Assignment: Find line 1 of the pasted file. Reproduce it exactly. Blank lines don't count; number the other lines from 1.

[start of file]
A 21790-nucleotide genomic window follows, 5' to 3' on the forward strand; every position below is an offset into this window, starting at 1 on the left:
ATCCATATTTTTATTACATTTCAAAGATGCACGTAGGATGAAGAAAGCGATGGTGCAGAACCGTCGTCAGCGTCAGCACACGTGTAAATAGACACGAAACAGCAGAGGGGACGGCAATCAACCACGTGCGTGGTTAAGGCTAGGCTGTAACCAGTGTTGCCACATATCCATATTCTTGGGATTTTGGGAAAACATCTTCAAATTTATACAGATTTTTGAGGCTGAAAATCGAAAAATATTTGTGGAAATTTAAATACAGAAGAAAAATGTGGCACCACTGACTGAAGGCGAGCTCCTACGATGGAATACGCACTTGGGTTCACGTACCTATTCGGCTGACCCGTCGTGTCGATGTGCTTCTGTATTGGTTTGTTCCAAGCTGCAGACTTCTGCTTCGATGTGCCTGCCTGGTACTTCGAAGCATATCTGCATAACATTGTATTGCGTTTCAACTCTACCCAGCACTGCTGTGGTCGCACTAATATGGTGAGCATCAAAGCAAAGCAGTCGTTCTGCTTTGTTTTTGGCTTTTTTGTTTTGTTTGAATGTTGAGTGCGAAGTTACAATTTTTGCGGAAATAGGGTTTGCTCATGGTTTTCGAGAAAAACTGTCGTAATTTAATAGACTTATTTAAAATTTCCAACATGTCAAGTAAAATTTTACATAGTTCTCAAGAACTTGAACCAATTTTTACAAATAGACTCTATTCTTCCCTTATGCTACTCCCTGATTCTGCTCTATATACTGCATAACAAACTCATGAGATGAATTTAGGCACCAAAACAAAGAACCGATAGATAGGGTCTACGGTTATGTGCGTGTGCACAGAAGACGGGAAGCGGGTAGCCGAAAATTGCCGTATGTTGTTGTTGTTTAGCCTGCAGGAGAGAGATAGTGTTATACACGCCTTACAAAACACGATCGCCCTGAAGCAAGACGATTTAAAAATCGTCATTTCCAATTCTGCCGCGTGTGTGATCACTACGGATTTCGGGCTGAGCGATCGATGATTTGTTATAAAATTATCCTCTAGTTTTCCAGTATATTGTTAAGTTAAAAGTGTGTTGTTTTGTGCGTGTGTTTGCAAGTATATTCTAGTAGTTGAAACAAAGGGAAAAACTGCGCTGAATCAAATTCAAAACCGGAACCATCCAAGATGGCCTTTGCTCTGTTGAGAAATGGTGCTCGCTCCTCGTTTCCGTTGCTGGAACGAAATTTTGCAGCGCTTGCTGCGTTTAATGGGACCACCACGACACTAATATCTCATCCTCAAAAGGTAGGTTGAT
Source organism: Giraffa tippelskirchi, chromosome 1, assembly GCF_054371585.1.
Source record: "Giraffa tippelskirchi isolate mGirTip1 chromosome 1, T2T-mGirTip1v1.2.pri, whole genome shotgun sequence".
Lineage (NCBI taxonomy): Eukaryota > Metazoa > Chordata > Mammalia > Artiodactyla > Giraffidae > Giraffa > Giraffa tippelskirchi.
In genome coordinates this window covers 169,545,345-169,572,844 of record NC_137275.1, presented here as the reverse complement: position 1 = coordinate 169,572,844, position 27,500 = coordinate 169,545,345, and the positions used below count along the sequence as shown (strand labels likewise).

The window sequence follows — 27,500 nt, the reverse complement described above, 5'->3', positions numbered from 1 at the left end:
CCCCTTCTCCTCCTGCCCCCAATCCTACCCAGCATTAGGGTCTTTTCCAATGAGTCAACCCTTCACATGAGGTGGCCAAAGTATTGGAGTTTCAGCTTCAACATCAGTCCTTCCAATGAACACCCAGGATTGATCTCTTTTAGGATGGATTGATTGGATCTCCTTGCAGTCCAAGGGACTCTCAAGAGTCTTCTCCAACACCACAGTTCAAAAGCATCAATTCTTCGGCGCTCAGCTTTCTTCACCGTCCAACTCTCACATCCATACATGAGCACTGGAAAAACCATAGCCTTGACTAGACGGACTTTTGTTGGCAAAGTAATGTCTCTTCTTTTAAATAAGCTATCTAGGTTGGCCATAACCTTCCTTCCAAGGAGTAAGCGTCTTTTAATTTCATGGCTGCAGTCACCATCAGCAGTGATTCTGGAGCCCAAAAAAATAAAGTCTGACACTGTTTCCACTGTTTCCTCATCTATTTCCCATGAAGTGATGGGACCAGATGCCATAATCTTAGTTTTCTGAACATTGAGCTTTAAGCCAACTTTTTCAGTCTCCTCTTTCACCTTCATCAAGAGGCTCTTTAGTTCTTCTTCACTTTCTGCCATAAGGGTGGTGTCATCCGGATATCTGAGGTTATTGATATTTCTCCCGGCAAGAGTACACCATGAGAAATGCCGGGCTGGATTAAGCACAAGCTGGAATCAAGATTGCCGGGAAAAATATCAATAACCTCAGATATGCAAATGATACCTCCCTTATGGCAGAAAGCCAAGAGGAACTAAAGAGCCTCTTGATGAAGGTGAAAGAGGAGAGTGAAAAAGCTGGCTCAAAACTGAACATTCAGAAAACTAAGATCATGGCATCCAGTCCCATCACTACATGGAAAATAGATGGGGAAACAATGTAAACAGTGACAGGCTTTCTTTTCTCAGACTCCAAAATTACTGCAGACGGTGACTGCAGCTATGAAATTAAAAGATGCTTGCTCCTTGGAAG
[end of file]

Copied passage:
A 21790-nucleotide genomic window follows, 5' to 3' on the forward strand; every position below is an offset into this window, starting at 1 on the left: